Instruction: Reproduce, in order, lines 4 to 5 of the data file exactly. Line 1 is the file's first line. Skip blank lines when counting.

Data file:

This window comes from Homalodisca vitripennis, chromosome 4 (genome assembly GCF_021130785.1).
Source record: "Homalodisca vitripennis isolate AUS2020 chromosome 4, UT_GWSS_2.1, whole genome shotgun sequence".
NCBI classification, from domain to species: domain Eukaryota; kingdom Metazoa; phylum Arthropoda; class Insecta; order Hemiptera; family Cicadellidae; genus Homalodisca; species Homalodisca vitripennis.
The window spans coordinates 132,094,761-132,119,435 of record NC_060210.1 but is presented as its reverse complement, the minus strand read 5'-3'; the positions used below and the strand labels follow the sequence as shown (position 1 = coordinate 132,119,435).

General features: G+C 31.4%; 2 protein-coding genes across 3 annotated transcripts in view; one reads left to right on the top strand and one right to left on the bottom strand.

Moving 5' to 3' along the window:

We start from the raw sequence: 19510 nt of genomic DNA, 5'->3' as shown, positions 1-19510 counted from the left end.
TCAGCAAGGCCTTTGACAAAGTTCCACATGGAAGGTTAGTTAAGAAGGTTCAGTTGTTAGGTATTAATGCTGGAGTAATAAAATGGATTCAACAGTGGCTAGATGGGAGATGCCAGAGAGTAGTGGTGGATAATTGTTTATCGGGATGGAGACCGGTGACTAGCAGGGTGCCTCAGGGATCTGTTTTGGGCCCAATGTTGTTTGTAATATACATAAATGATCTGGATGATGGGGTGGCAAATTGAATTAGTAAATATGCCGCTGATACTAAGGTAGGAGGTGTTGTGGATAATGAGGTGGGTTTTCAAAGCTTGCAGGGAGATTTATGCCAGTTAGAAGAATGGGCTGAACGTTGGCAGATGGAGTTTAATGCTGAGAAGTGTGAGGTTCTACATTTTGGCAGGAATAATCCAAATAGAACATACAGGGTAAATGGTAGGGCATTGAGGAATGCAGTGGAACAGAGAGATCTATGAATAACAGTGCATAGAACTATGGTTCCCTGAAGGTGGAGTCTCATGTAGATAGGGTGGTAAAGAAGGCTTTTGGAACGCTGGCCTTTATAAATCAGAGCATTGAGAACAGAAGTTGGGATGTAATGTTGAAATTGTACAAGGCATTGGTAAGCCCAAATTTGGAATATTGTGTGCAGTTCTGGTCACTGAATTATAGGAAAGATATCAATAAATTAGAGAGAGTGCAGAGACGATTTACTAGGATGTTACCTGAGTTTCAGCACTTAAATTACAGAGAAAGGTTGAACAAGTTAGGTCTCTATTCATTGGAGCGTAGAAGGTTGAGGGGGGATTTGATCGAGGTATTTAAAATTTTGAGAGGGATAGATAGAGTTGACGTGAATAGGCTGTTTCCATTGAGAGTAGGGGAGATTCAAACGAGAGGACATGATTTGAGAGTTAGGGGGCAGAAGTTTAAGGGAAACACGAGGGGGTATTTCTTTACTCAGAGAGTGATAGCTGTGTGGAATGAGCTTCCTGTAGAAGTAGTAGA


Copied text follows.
The window spans coordinates 132,094,761-132,119,435 of record NC_060210.1 but is presented as its reverse complement, the minus strand read 5'-3'; the positions used below and the strand labels follow the sequence as shown (position 1 = coordinate 132,119,435).

General features: G+C 31.4%; 2 protein-coding genes across 3 annotated transcripts in view; one reads left to right on the top strand and one right to left on the bottom strand.